Main Article Content
The experimental investigation evaluates static hydroponics systems to sustainably produce carrots and alleviate food insecurity via alternative modes of small-scale agriculture. The research compares different carrot cultivars in a variety of substrates to determine which combinations yielded the most produce (fresh weight) and aesthetic product (length). The focus was on four carrot cultivars: ‘Danvers’, ‘Yaya Hybrid’, ‘Chantenay’, and ‘Imperator’. These cultivars were selected due to their commercial popularity, sugar content, soil type durability, and observed yield potential from previous research done by the Michaels lab.11,12 Substrates included a mix of nonrenewable and renewable materials including perlite, coconut coir, coarse sand, and vermiculite. Hydroponics is commercially used for leafy greens; however, this study aims to expand its applications to root vegetables like carrots to diversify dietary nutrients for consumers and provide growers with more options. Results from this study indicated that sand-dominated substrates, especially 75% sand medium, yielded on average the longest taproot length and fresh weight. Yaya produced the longest carrot. However, Chantenay, while much stouter in appearance, yielded similar fresh weights. Overall, sand-dominated substrates outperformed mediums with perlite.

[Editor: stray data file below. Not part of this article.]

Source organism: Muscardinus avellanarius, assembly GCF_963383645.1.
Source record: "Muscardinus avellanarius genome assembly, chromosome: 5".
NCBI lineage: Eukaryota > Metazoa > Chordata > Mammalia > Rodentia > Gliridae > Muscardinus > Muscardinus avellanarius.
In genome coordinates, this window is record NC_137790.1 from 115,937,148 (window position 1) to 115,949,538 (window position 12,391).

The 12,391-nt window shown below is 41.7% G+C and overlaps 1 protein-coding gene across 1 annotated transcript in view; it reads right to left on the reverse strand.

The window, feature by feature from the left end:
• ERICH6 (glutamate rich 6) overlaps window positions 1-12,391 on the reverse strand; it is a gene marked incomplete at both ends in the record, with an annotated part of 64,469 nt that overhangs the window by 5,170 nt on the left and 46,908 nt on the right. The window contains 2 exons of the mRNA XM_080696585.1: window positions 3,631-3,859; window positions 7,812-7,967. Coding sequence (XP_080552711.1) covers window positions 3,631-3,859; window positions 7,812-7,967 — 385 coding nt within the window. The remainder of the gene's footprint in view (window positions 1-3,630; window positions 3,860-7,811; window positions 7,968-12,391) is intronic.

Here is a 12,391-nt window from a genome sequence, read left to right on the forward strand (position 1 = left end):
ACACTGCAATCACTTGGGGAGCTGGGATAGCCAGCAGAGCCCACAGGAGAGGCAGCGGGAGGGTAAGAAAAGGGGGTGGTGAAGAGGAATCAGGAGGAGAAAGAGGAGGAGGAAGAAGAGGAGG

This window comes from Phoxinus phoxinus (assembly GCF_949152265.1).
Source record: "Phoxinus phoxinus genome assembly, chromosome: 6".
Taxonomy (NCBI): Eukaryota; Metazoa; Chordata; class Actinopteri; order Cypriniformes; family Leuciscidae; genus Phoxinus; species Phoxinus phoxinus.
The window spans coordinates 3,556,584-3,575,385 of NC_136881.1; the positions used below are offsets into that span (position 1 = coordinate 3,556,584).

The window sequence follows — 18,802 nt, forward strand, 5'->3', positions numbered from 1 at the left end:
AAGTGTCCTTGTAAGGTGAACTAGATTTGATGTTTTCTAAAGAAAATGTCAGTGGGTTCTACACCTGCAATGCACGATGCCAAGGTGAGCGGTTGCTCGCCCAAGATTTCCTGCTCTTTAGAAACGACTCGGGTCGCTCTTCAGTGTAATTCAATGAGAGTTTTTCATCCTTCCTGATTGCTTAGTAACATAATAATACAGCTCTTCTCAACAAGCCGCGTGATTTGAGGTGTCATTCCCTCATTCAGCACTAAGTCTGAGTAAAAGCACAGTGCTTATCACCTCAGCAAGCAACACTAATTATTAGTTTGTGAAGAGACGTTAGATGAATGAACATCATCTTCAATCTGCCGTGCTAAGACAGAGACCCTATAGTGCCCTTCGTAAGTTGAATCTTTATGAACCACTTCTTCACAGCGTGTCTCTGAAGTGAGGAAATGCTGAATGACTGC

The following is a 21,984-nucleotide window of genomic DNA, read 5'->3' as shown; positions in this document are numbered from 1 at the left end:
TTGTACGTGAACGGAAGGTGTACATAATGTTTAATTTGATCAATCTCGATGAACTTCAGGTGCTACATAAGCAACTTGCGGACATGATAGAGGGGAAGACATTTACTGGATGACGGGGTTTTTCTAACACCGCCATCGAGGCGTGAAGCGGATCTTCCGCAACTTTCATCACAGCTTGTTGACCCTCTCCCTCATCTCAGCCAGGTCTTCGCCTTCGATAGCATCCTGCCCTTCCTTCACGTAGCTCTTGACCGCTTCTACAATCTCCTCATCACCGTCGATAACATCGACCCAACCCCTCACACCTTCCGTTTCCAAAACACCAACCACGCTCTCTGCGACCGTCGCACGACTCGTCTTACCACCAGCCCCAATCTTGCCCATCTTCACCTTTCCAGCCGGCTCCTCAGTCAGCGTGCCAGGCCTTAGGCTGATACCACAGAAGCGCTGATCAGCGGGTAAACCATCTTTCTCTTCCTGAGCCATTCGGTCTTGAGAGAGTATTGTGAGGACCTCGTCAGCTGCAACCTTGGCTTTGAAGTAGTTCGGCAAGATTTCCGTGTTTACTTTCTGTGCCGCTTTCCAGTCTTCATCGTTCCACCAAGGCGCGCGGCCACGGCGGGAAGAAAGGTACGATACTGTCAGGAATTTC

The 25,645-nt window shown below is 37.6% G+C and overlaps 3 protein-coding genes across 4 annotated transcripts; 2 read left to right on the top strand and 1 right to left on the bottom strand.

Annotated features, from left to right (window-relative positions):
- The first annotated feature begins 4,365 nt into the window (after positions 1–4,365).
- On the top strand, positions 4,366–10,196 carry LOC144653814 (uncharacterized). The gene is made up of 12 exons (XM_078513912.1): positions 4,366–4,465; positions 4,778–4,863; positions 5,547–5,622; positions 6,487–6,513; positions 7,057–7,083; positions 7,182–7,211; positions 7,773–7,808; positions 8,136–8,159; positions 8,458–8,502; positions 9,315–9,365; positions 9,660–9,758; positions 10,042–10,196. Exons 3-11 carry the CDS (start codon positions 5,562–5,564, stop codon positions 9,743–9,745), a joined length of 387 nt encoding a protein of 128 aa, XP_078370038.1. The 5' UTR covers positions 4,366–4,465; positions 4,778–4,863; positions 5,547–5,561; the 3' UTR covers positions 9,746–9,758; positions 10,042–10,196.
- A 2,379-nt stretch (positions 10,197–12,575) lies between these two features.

This work is licensed under a Creative Commons Attribution-NonCommercial 4.0 International License.
All work in MURAJ is licensed under a Creative Commons Attribution-Noncommercial 4.0 License
Copyright remains with the individual authors.